https://www.readbyqxmd.com/read/27928586/physicochemical-mechanisms-of-stone-formation
#11
REVIEW
Allen L Rodgers
In this article, the term "physicochemical mechanism" is defined as a sequential series of steps culminating in the formation of a renal stone. Distinctions are drawn between physicochemical prerequisites for urinary supersaturation, crystallization, and stone formation. In particular, attention is focussed on the transition from crystal to stone. Emphasis is laid on crystal retention being the fundamental mechanism by which stones are formed, and mention is made of the different ways in which it can be achieved...
February 2017: Urolithiasis
https://www.readbyqxmd.com/read/27915396/accurate-stone-analysis-the-impact-on-disease-diagnosis-and-treatment
#12
REVIEW
Neil S Mandel, Ian C Mandel, Ann M Kolbach-Mandel
This manuscript reviews the requirements for acceptable compositional analysis of kidney stones using various biophysical methods. High-resolution X-ray powder diffraction crystallography and Fourier transform infrared spectroscopy (FTIR) are the only acceptable methods in our labs for kidney stone analysis. The use of well-constructed spectral reference libraries is the basis for accurate and complete stone analysis. The literature included in this manuscript identify errors in most commercial laboratories and in some academic centers...
February 2017: Urolithiasis
https://www.readbyqxmd.com/read/27915394/timelines-of-the-free-particle-and-fixed-particle-models-of-stone-formation-theoretical-and-experimental-investigations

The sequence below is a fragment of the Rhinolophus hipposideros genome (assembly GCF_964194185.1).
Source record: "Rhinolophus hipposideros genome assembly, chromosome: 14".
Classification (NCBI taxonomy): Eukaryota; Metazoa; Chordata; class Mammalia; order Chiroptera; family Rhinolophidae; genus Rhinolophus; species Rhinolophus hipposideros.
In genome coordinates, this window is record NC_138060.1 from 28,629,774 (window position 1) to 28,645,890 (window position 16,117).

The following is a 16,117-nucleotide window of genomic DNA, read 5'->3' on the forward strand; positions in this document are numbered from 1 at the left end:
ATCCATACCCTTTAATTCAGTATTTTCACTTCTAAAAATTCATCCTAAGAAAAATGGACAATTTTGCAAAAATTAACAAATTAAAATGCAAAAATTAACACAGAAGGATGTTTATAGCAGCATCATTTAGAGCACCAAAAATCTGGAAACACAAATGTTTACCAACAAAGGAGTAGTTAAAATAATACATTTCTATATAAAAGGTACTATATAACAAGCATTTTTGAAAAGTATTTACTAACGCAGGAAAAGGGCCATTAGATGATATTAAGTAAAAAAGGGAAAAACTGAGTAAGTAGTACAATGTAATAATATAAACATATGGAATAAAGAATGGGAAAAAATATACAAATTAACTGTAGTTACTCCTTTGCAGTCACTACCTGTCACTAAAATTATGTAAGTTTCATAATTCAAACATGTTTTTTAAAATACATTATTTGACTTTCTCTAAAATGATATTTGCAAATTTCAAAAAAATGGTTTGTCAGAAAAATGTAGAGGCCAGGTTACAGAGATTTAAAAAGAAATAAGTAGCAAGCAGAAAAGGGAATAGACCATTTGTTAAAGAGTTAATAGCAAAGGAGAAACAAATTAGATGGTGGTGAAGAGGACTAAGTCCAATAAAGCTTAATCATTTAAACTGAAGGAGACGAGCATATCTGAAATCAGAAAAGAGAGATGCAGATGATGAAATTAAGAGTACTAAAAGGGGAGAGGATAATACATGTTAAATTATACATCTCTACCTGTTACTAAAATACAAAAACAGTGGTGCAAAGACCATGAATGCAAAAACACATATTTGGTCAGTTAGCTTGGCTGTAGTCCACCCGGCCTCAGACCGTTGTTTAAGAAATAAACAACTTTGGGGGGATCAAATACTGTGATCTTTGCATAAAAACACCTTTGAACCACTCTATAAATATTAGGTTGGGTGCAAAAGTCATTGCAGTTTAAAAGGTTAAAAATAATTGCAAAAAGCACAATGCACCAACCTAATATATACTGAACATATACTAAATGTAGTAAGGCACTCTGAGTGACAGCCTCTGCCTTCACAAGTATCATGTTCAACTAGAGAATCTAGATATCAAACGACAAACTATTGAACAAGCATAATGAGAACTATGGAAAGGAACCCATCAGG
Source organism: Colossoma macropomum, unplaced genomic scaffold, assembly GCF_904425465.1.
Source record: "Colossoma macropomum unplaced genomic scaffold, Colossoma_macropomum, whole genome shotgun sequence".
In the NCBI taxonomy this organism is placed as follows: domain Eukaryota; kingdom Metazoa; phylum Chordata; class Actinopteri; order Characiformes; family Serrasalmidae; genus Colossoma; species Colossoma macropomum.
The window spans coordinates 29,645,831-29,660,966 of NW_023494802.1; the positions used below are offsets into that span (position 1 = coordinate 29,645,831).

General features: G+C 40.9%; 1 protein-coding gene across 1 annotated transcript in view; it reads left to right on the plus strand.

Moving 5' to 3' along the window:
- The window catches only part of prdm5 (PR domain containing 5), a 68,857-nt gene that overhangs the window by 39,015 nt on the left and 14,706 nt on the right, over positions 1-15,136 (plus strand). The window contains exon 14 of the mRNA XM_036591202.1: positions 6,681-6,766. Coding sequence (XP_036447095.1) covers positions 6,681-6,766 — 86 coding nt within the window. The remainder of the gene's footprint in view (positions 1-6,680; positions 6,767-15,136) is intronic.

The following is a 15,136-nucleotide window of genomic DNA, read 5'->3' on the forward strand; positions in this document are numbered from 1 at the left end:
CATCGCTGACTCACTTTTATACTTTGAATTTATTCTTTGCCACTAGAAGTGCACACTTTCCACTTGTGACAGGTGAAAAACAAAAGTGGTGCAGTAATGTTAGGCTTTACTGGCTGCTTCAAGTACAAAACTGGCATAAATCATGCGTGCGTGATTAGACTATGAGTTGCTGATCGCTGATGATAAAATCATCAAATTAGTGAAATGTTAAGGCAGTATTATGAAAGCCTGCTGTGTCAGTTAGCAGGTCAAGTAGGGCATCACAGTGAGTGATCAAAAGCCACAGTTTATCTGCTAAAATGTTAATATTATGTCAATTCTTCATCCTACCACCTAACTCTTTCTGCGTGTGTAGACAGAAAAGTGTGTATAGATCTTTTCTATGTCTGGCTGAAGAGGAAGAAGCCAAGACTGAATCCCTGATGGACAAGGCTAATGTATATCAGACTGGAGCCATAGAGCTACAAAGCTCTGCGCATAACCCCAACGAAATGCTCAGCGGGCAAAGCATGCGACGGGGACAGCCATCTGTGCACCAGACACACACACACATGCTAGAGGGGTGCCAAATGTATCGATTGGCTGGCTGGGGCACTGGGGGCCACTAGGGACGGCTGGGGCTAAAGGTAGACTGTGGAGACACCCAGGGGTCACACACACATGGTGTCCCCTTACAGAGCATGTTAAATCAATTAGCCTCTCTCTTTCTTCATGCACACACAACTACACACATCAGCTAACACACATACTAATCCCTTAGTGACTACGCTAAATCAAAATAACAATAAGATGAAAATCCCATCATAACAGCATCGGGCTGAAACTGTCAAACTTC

#13
REVIEW
D J Kok, W Boellaard, Y Ridwan, V A Levchenko
Two major theories on renal stone formation will be reviewed, the "free-particle" and "fixed-particle" mechanisms. These theories combine data on intrinsic factors (inborn metabolic errors), extrinsic factors (diet), renal cell responses and the physico-chemistry and biochemistry of urine into mechanisms of stone formation. This paper describes the specific role of time in both mechanisms. The timeline of crystal- and stone formation was deducted from literature data and was measured for two stones using radioisotope decay analysis...
February 2017: Urolithiasis
https://www.readbyqxmd.com/read/27913855/what-can-the-microstructure-of-stones-tell-us
#14
REVIEW
James C Williams, Elaine Worcester, James E Lingeman
How stones are retained within the kidney while small in size is still not fully understood. In this paper, we show two examples of how stones are retained during early growth: one is growth on Randall's (interstitial) plaque, and the other is growth on mineral that has formed as a luminal plug in a terminal collecting duct. These two mechanisms of stone retention during early growth have distinctive morphologic features that can be seen by methods that show the microscopic structure of the stones. Stones growing on Randall's plaque display an apatite region that is typically not large in size (<0...
February 2017: Urolithiasis
https://www.readbyqxmd.com/read/27913854/the-role-of-macromolecules-in-the-formation-of-kidney-stones
#15
REVIEW
Jeffrey D Rimer, Ann M Kolbach-Mandel, Michael D Ward, Jeffrey A Wesson
The formation of crystal aggregates, one of the critical processes in kidney stone pathogenesis, involves interactions between crystals (predominantly calcium oxalate monohydrate, COM) and urinary constituents (e.g., proteins), which serve as an adhesive "glue" between crystals in stones. To develop a better understanding of the protein-crystal interactions that lead to crystal aggregation, we have measured the effect of model proteins on bulk COM crystal properties as well as their adsorption on crystal surfaces using three synthetic polyanions: poly(aspartic acid) (polyD), poly(glutamic acid) (polyE), and poly(acrylic acid) (polyAA)...
February 2017: Urolithiasis
https://www.readbyqxmd.com/read/27913853/the-role-of-intestinal-oxalate-transport-in-hyperoxaluria-and-the-formation-of-kidney-stones-in-animals-and-man
#16
REVIEW
Jonathan M Whittamore, Marguerite Hatch